Academies Bill [HL] — Report (2nd Day)

Part of the debate – in the House of Lords at 5:30 pm on 7th July 2010.

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Photo of Lord Knight of Weymouth Lord Knight of Weymouth Labour 5:30 pm, 7th July 2010

My Lords, I want to comment on this only briefly because much of what I wanted to say about the importance of personal, social, health and economic education has already been made clear by my noble friends Lady Massey and Lady Gould, as well as by the other contributors. But I would say gently to the noble Baroness, Lady Walmsley, that if we pass this amendment, all the proposals of the previous Government, with whom I was associated, can be implemented, certainly in academies. I would say to the noble Baroness, Lady Perry, that the consistency that she thinks there is in the quality of PSHE education is something I would question. The reason that I began the review of sexual and relationship education in our schools was as a result of the Youth Parliament carrying out a survey to which it received an unprecedented 20,000 responses. The vast majority said that the quality of sex and relationship education they received in school was inadequate.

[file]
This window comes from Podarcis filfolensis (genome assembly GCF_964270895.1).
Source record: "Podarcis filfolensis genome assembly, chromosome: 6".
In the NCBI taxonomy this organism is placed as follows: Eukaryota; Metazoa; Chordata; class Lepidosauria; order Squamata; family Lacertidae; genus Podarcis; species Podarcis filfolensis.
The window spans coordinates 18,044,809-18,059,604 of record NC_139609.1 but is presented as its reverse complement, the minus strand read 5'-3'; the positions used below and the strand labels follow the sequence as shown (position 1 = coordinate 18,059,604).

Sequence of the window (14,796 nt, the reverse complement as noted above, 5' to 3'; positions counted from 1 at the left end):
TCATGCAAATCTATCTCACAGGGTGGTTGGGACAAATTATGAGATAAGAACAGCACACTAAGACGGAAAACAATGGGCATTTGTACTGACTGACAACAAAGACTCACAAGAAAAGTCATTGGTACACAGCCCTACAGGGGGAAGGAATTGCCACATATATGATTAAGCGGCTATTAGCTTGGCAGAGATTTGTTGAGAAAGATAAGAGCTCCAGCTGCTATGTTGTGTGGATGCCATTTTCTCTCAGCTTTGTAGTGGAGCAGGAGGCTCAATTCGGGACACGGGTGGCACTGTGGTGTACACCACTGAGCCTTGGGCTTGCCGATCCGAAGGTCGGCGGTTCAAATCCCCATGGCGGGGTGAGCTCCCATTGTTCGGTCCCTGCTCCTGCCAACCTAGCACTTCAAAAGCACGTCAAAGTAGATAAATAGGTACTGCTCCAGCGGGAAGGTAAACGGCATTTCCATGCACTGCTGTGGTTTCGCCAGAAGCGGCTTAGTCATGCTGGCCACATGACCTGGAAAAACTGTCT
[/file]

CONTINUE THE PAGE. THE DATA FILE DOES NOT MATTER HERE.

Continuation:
I am not referring to the Clause 28 part of the funding agreement which says that there should be,

"sex and relationship education to ensure that children [of the academy] are protected from inappropriate teaching materials and they learn the nature of marriage and its importance for family life and for bringing up children".

That may be a part of it, but it is an incredibly partial interpretation of the importance of sex and relationship education. If we are going to tackle early teenage pregnancy and sexually transmitted diseases, good and consistent PSHE in all our schools is crucial so that we can support parents and those children who are not getting that sort of education at home.

At the instigation of my right honourable friend Ed Balls, I co-chaired a review with the Youth Parliament and the principal of Newcastle College, which included representatives of all the faith groups in this country and health organisations, including sexual health organisations. Remarkably, we achieved a consensus about how we should go forward-which is a great tribute to the various representatives-in the most sensitive area of PSHE: sexual relationship education. I received a standing ovation in the middle of a speech-the only time it has happened to me-and people were crying when I announced that we would make it compulsory to have sexual relationship education in all schools. The people who teach the subject of association understand its vital importance and it was sad that it was lost in the wash-up prior to the election. I hope that we can make progress by passing the amendment today.